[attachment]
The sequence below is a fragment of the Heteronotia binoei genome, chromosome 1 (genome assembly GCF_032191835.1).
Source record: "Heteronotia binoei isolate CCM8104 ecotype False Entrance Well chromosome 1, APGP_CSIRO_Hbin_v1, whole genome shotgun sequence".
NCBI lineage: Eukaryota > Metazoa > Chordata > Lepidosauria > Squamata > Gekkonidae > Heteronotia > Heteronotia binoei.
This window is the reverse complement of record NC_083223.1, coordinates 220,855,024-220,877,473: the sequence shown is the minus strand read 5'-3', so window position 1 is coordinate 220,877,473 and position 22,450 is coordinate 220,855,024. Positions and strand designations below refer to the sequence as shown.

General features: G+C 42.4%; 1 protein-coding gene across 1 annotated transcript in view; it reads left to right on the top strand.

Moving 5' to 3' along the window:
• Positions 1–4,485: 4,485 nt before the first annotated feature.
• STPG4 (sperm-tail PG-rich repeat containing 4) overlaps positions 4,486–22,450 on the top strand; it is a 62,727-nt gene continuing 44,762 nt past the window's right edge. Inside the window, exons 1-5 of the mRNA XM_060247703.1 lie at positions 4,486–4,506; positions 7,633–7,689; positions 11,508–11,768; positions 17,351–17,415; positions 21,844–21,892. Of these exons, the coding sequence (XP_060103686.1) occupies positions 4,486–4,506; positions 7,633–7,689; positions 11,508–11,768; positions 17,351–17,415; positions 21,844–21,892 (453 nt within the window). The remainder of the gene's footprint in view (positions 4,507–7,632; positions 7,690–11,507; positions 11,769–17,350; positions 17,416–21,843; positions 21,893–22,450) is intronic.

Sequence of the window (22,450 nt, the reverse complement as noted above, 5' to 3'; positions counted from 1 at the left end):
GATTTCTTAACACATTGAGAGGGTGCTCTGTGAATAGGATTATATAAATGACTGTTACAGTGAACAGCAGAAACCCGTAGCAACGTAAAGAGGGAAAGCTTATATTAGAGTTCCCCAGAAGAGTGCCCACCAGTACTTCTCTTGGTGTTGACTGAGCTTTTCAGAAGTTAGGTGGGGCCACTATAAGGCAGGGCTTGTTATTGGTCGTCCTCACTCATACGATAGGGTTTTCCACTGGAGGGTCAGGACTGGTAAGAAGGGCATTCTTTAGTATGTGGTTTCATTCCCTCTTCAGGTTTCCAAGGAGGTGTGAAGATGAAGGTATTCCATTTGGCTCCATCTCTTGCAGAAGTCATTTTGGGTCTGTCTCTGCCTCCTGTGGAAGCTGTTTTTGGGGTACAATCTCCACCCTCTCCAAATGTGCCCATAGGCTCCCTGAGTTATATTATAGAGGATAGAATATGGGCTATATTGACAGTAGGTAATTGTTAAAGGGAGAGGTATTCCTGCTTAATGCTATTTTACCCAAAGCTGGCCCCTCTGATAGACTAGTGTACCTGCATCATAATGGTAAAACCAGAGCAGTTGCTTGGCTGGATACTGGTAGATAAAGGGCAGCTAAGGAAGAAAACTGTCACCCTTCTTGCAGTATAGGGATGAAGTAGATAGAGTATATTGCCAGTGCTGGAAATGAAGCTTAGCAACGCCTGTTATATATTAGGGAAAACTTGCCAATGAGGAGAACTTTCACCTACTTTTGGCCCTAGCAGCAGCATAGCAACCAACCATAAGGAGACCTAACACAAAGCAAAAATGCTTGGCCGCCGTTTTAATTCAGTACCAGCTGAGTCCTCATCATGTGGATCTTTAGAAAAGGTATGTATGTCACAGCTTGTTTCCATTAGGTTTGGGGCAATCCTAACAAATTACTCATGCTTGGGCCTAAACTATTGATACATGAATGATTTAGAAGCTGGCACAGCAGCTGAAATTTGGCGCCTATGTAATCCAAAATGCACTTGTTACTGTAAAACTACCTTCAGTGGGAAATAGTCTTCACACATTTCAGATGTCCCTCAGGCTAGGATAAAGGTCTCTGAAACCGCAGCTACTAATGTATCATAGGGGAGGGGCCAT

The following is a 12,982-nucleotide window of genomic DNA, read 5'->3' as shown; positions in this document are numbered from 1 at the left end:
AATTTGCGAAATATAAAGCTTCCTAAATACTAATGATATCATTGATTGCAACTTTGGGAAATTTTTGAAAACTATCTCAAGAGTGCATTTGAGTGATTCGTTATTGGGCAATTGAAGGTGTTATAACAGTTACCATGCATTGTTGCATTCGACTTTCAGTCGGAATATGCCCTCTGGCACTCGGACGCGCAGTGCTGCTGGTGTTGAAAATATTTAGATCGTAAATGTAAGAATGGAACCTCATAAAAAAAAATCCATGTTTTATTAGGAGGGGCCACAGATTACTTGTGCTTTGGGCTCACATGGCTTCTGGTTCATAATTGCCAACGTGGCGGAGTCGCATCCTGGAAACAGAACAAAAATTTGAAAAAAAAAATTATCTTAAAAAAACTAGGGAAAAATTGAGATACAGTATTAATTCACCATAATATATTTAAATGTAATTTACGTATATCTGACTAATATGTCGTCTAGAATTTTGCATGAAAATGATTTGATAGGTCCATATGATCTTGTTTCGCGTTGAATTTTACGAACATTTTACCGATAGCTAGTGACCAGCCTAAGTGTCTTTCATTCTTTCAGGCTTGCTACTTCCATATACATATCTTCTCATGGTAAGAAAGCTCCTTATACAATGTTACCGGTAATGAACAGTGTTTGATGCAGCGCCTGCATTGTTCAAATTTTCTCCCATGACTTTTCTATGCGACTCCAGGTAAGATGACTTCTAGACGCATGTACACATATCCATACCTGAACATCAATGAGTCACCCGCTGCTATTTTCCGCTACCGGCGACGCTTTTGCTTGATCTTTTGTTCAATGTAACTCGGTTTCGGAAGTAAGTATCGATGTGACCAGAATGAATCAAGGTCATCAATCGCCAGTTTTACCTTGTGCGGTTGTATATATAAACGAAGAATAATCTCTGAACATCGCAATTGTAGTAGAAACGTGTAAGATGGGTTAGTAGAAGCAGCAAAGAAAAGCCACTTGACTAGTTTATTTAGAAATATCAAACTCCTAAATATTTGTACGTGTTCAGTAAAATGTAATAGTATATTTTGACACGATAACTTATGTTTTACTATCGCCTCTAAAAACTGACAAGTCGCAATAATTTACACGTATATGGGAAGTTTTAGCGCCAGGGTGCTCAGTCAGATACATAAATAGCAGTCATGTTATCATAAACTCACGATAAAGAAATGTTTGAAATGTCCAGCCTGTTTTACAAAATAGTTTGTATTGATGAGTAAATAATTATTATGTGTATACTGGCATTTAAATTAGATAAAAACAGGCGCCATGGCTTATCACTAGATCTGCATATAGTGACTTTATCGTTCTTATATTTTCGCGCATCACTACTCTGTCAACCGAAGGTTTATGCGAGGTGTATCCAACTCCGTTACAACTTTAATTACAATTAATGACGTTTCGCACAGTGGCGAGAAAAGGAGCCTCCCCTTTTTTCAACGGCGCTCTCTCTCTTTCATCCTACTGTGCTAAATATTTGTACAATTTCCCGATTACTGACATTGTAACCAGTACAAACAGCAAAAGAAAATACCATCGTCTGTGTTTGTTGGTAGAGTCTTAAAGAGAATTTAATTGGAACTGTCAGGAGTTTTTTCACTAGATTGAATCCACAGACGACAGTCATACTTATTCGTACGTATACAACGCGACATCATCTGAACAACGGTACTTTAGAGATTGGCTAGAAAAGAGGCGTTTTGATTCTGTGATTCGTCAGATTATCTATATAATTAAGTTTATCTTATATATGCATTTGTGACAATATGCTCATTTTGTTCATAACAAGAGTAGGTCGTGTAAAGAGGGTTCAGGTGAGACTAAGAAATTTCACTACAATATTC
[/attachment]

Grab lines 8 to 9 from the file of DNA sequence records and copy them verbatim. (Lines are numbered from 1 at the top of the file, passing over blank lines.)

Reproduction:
• STPG4 (sperm-tail PG-rich repeat containing 4) overlaps positions 4,486–22,450 on the top strand; it is a 62,727-nt gene continuing 44,762 nt past the window's right edge. Inside the window, exons 1-5 of the mRNA XM_060247703.1 lie at positions 4,486–4,506; positions 7,633–7,689; positions 11,508–11,768; positions 17,351–17,415; positions 21,844–21,892. Of these exons, the coding sequence (XP_060103686.1) occupies positions 4,486–4,506; positions 7,633–7,689; positions 11,508–11,768; positions 17,351–17,415; positions 21,844–21,892 (453 nt within the window). The remainder of the gene's footprint in view (positions 4,507–7,632; positions 7,690–11,507; positions 11,769–17,350; positions 17,416–21,843; positions 21,893–22,450) is intronic.

Sequence of the window (22,450 nt, the reverse complement as noted above, 5' to 3'; positions counted from 1 at the left end):